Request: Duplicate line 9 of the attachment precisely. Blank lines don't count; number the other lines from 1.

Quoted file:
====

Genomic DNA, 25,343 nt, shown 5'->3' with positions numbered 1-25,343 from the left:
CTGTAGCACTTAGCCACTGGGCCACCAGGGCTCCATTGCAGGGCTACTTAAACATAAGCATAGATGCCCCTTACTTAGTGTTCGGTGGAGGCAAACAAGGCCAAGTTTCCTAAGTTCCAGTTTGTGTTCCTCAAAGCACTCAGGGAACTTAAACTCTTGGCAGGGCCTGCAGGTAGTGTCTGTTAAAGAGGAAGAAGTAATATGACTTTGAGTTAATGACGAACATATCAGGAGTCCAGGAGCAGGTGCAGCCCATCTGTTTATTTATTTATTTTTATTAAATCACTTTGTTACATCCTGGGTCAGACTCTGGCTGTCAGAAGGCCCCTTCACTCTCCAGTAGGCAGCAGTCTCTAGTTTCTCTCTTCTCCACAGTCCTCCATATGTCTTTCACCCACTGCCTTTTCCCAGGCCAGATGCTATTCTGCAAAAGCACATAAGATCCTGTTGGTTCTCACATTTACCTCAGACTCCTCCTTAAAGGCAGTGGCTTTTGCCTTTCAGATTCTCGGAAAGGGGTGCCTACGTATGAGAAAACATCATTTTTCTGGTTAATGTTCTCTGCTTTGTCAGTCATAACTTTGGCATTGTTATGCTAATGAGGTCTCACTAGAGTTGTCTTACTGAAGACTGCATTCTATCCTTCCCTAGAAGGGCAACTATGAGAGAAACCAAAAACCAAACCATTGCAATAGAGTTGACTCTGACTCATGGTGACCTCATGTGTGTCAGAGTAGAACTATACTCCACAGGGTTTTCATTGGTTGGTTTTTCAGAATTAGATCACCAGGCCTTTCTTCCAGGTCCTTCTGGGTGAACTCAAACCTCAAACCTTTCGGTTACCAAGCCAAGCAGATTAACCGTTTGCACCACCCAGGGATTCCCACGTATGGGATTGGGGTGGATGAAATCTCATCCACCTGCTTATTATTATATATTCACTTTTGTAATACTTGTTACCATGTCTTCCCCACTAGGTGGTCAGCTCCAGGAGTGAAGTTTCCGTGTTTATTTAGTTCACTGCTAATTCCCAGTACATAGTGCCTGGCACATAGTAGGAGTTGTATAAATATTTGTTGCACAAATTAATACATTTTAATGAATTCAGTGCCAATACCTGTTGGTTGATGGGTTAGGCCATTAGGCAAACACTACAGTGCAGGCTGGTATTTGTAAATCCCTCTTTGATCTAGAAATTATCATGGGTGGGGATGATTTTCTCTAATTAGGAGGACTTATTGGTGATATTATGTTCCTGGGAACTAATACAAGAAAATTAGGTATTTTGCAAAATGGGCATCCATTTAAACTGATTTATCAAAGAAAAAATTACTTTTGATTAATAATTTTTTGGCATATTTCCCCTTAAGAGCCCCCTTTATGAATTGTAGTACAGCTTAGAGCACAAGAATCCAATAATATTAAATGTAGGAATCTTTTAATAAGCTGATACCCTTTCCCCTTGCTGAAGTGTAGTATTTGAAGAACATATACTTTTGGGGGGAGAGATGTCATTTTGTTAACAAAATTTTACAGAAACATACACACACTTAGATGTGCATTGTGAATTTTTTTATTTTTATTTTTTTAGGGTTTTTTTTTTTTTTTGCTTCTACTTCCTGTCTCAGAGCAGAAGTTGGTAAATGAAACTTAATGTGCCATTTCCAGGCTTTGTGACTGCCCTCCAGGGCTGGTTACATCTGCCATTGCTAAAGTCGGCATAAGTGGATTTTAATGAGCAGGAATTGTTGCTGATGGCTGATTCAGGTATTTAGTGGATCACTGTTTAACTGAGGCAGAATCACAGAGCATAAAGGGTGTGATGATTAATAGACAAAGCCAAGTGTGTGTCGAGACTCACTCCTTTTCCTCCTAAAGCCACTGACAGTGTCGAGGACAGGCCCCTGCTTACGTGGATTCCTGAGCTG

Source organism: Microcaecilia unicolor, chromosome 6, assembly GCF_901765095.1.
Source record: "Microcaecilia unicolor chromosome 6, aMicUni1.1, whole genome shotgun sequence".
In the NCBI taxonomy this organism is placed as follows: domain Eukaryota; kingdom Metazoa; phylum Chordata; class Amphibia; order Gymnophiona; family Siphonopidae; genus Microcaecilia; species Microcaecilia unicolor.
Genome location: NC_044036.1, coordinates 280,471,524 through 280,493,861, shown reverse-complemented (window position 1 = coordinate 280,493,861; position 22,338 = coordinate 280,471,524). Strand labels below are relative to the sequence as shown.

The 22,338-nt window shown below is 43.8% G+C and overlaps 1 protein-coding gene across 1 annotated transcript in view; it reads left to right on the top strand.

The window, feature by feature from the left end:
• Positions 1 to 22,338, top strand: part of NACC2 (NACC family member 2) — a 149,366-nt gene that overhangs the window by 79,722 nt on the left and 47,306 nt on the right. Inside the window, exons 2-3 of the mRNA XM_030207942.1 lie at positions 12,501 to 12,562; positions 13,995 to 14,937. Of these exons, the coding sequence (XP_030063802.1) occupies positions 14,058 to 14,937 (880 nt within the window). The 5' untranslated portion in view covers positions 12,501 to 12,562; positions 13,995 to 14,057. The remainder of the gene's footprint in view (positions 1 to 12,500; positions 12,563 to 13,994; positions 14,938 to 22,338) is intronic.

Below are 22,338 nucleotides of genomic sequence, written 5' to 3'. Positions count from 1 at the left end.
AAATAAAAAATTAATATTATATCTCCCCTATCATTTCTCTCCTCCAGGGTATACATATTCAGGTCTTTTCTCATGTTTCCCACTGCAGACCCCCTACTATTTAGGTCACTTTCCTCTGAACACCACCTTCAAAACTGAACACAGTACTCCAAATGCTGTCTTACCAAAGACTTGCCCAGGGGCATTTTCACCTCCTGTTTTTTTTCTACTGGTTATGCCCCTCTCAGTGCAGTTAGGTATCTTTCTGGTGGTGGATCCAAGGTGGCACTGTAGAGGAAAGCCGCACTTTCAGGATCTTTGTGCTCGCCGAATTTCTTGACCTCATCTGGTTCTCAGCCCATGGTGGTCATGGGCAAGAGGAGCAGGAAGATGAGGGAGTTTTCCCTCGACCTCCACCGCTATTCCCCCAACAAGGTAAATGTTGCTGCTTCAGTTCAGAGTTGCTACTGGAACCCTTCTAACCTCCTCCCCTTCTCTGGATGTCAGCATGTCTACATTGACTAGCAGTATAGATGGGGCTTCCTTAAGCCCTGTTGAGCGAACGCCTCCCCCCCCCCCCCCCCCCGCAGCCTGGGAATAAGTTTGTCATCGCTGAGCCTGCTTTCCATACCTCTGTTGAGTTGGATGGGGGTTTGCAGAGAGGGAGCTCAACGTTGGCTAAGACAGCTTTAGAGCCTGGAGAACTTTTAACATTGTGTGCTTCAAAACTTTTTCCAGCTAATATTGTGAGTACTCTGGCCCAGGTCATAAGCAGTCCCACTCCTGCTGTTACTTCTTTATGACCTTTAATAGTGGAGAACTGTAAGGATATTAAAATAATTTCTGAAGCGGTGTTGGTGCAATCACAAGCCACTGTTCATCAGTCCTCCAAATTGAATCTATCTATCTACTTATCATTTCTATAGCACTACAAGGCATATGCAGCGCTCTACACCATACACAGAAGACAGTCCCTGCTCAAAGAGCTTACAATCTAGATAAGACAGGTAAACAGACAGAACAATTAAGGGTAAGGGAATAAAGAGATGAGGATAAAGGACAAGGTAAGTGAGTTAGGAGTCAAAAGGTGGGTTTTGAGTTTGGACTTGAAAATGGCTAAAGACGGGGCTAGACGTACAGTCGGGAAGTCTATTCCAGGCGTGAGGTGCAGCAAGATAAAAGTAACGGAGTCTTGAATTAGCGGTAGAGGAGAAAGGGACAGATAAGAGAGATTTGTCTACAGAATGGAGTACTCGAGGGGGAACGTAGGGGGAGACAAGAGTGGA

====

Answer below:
• Positions 1 to 22,338, top strand: part of NACC2 (NACC family member 2) — a 149,366-nt gene that overhangs the window by 79,722 nt on the left and 47,306 nt on the right. Inside the window, exons 2-3 of the mRNA XM_030207942.1 lie at positions 12,501 to 12,562; positions 13,995 to 14,937. Of these exons, the coding sequence (XP_030063802.1) occupies positions 14,058 to 14,937 (880 nt within the window). The 5' untranslated portion in view covers positions 12,501 to 12,562; positions 13,995 to 14,057. The remainder of the gene's footprint in view (positions 1 to 12,500; positions 12,563 to 13,994; positions 14,938 to 22,338) is intronic.